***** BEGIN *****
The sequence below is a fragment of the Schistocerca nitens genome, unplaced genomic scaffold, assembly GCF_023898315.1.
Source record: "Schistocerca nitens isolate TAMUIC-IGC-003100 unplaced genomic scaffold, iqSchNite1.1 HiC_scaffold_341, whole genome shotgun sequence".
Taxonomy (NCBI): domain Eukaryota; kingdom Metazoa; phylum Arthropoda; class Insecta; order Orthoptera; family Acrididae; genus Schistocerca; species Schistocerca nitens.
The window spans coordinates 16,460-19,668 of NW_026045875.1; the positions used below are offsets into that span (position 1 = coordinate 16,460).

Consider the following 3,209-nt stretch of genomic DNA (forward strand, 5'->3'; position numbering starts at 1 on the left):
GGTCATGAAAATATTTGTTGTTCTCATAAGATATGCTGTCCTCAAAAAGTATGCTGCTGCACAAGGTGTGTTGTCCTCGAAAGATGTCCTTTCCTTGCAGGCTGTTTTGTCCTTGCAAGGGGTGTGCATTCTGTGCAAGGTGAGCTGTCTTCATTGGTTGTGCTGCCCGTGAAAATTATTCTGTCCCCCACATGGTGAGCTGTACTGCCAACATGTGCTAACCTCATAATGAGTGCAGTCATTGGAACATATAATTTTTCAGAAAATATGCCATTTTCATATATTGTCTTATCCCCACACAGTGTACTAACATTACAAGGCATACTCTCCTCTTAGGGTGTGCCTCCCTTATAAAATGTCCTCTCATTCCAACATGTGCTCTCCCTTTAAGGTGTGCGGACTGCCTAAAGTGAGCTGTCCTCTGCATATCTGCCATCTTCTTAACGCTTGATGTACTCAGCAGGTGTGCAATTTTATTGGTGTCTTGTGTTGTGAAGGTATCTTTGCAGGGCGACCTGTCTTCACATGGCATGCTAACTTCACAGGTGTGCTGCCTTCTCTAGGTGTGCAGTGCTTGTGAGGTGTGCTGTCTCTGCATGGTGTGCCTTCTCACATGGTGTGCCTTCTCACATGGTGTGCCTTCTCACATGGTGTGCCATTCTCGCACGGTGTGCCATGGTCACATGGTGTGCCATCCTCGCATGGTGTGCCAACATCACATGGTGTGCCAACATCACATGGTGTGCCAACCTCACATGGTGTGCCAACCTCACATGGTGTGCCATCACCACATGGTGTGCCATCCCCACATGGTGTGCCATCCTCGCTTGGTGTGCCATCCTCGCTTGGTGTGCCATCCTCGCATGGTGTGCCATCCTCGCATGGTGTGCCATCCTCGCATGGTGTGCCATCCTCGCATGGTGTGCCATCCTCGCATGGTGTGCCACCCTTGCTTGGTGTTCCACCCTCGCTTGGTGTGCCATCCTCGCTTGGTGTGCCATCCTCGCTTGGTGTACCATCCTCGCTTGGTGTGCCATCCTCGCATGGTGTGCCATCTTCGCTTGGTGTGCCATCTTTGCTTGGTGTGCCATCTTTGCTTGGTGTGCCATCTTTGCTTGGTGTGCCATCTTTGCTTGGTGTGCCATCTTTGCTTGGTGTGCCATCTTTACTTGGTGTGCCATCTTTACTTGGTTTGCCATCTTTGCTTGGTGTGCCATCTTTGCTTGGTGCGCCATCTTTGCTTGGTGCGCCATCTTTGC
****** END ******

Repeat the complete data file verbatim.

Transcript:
The sequence below is a fragment of the Schistocerca nitens genome, unplaced genomic scaffold, assembly GCF_023898315.1.
Source record: "Schistocerca nitens isolate TAMUIC-IGC-003100 unplaced genomic scaffold, iqSchNite1.1 HiC_scaffold_341, whole genome shotgun sequence".
Taxonomy (NCBI): domain Eukaryota; kingdom Metazoa; phylum Arthropoda; class Insecta; order Orthoptera; family Acrididae; genus Schistocerca; species Schistocerca nitens.
The window spans coordinates 16,460-19,668 of NW_026045875.1; the positions used below are offsets into that span (position 1 = coordinate 16,460).

Consider the following 3,209-nt stretch of genomic DNA (forward strand, 5'->3'; position numbering starts at 1 on the left):
GGTCATGAAAATATTTGTTGTTCTCATAAGATATGCTGTCCTCAAAAAGTATGCTGCTGCACAAGGTGTGTTGTCCTCGAAAGATGTCCTTTCCTTGCAGGCTGTTTTGTCCTTGCAAGGGGTGTGCATTCTGTGCAAGGTGAGCTGTCTTCATTGGTTGTGCTGCCCGTGAAAATTATTCTGTCCCCCACATGGTGAGCTGTACTGCCAACATGTGCTAACCTCATAATGAGTGCAGTCATTGGAACATATAATTTTTCAGAAAATATGCCATTTTCATATATTGTCTTATCCCCACACAGTGTACTAACATTACAAGGCATACTCTCCTCTTAGGGTGTGCCTCCCTTATAAAATGTCCTCTCATTCCAACATGTGCTCTCCCTTTAAGGTGTGCGGACTGCCTAAAGTGAGCTGTCCTCTGCATATCTGCCATCTTCTTAACGCTTGATGTACTCAGCAGGTGTGCAATTTTATTGGTGTCTTGTGTTGTGAAGGTATCTTTGCAGGGCGACCTGTCTTCACATGGCATGCTAACTTCACAGGTGTGCTGCCTTCTCTAGGTGTGCAGTGCTTGTGAGGTGTGCTGTCTCTGCATGGTGTGCCTTCTCACATGGTGTGCCTTCTCACATGGTGTGCCTTCTCACATGGTGTGCCATTCTCGCACGGTGTGCCATGGTCACATGGTGTGCCATCCTCGCATGGTGTGCCAACATCACATGGTGTGCCAACATCACATGGTGTGCCAACCTCACATGGTGTGCCAACCTCACATGGTGTGCCATCACCACATGGTGTGCCATCCCCACATGGTGTGCCATCCTCGCTTGGTGTGCCATCCTCGCTTGGTGTGCCATCCTCGCATGGTGTGCCATCCTCGCATGGTGTGCCATCCTCGCATGGTGTGCCATCCTCGCATGGTGTGCCATCCTCGCATGGTGTGCCACCCTTGCTTGGTGTTCCACCCTCGCTTGGTGTGCCATCCTCGCTTGGTGTGCCATCCTCGCTTGGTGTACCATCCTCGCTTGGTGTGCCATCCTCGCATGGTGTGCCATCTTCGCTTGGTGTGCCATCTTTGCTTGGTGTGCCATCTTTGCTTGGTGTGCCATCTTTGCTTGGTGTGCCATCTTTGCTTGGTGTGCCATCTTTGCTTGGTGTGCCATCTTTACTTGGTGTGCCATCTTTACTTGGTTTGCCATCTTTGCTTGGTGTGCCATCTTTGCTTGGTGCGCCATCTTTGCTTGGTGCGCCATCTTTGC